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Chesterfield considers revised development review process, parks master plan

By: Jim Erickson

Final action still is pending on an ordinance changing the process for taking a second look at proposed developments in Chesterfield and a recommendation to update the city parks master plan.

Under existing ordinances, the city council has the power to review a wide range of development plans already approved by the planning commission. The process enables either councilmember in a ward where a development is proposed or the mayor to call for a review of such a plan by the council’s planning and public works committee before it goes to the council for final action. Such a request must be made within 24 hours of the planning commission’s decision.

Covered in the power of review ordinance are plans ranging from site development and landscape to lighting and sign packages.

The change also would enable any two councilmembers from any ward to call for such a review. In addition, the time frame for making the request would be lengthened to 72 hours after the planning commission’s decision.

Councilmembers Guy Tilman [Ward 2] and Dan Hurt [Ward 3] supported the changes when they first came before the planning and public works committee in November. They said some development plans have a broad impact that affects the entire city, not just the ward in which they are located, and that allowing other councilmembers to call for a review is reasonable. Extending the time period also provides needed flexibility because the 24-hour period is too tight, they said.

Councilmember Tom DeCampi [Ward 4], who attended the meeting as a proxy for Councilmember Michelle Ohley, also of Ward 4, countered that the city’s current approval process for development plans already is onerous. Proposed changes in the power of review authority will only make it more so, he predicted.

However, Merrell Hansen, who chairs the planning commission, endorsed the changes as providing additional checks and balances. The commission’s decisions will be subject to a broadened review process once the changes take effect.

With Councilmember Barry Flachsbart, the committee’s fourth member, absent, the changes passed on 2-1 votes. DeCampi was opposed to both. Because committee rules require three votes for a positive recommendation, the changes came to the council without that favorable endorsement.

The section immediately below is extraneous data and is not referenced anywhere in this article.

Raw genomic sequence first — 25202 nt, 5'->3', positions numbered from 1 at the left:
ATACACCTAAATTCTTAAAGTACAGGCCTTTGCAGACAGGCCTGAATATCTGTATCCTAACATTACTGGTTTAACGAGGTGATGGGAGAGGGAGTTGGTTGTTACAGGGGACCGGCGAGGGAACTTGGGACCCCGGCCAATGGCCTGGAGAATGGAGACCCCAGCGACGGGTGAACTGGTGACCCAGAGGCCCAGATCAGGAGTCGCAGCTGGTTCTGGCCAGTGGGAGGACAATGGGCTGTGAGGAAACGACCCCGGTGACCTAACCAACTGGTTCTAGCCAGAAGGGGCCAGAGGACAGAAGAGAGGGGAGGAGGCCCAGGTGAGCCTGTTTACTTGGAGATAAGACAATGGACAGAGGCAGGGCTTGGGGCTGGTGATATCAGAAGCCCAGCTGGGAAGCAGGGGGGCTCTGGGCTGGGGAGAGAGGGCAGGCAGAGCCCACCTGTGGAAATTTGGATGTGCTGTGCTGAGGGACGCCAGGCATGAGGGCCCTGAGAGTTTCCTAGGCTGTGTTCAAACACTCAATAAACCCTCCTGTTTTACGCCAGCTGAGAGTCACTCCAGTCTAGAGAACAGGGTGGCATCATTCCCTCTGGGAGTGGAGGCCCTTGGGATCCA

At its Dec. 4 meeting, the City Council approved the first reading of the ordinance calling for the changes. A second reading and final action will come at a future council session, with the next council meeting to be held Wednesday, Jan. 3.

With necessary funding already included in the 2017 budget, the city’s parks, recreation and arts department is seeking council approval to update its master plan.

According to Tom McCarthy, who heads the department, updating the current master plan is needed so the city can qualify for municipal parks grants and retain accreditation.

At the Dec. 4 council meeting, city officials presented a recommendation to hire a firm that specializes in developing and updating master plans. However, Barbara McGuinness (Ward 1) questioned spending up to $60,000 for the work when city officials are keeping a close eye on the budget. In addition, the city’s parks, recreation and arts department has the necessary expertise to handle the job in-house, she asserted.

In response, McCarthy said the master plan process is complex and detailed and requires experience his department doesn’t have.

Councilmembers weighed in on both sides of the issue before approving a DeCampi motion, by a 4-3 vote, to postpone a decision until the next council meeting to provide more time for study. Joining DeCampi in voting for the delay were McGuinness, Ohley and Tilman.

Councilmembers Randy Logan [Ward 3] and Flachsbart [Ward 1] joined Hurt in opposing the postponement.

Five city officials and Mike Whelan, who chairs the department’s citizens advisory committee, received proposals from seven planning firms and interviewed four of them before unanimously recommending Pros Consulting of Indianapolis.

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